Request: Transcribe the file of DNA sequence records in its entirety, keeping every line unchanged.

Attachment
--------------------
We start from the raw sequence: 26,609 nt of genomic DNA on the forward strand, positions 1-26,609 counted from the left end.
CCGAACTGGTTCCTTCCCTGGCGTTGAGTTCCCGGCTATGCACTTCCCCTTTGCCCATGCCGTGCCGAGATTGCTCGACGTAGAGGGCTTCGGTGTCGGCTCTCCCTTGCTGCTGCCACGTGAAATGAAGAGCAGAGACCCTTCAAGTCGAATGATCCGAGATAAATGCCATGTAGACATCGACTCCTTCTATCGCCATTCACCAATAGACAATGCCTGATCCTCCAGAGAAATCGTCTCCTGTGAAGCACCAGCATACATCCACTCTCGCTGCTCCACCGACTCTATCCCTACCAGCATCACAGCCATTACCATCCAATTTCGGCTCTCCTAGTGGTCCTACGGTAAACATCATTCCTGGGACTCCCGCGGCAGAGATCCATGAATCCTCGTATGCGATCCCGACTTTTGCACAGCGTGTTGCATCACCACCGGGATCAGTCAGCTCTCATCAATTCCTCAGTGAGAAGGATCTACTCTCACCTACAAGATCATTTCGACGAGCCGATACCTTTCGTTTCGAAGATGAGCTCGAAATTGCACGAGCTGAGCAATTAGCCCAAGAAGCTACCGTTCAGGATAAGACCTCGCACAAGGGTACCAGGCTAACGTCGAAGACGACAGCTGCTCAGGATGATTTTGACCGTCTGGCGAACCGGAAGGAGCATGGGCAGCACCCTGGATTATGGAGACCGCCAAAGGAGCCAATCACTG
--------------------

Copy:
We start from the raw sequence: 26,609 nt of genomic DNA on the forward strand, positions 1-26,609 counted from the left end.
CCGAACTGGTTCCTTCCCTGGCGTTGAGTTCCCGGCTATGCACTTCCCCTTTGCCCATGCCGTGCCGAGATTGCTCGACGTAGAGGGCTTCGGTGTCGGCTCTCCCTTGCTGCTGCCACGTGAAATGAAGAGCAGAGACCCTTCAAGTCGAATGATCCGAGATAAATGCCATGTAGACATCGACTCCTTCTATCGCCATTCACCAATAGACAATGCCTGATCCTCCAGAGAAATCGTCTCCTGTGAAGCACCAGCATACATCCACTCTCGCTGCTCCACCGACTCTATCCCTACCAGCATCACAGCCATTACCATCCAATTTCGGCTCTCCTAGTGGTCCTACGGTAAACATCATTCCTGGGACTCCCGCGGCAGAGATCCATGAATCCTCGTATGCGATCCCGACTTTTGCACAGCGTGTTGCATCACCACCGGGATCAGTCAGCTCTCATCAATTCCTCAGTGAGAAGGATCTACTCTCACCTACAAGATCATTTCGACGAGCCGATACCTTTCGTTTCGAAGATGAGCTCGAAATTGCACGAGCTGAGCAATTAGCCCAAGAAGCTACCGTTCAGGATAAGACCTCGCACAAGGGTACCAGGCTAACGTCGAAGACGACAGCTGCTCAGGATGATTTTGACCGTCTGGCGAACCGGAAGGAGCATGGGCAGCACCCTGGATTATGGAGACCGCCAAAGGAGCCAATCACTG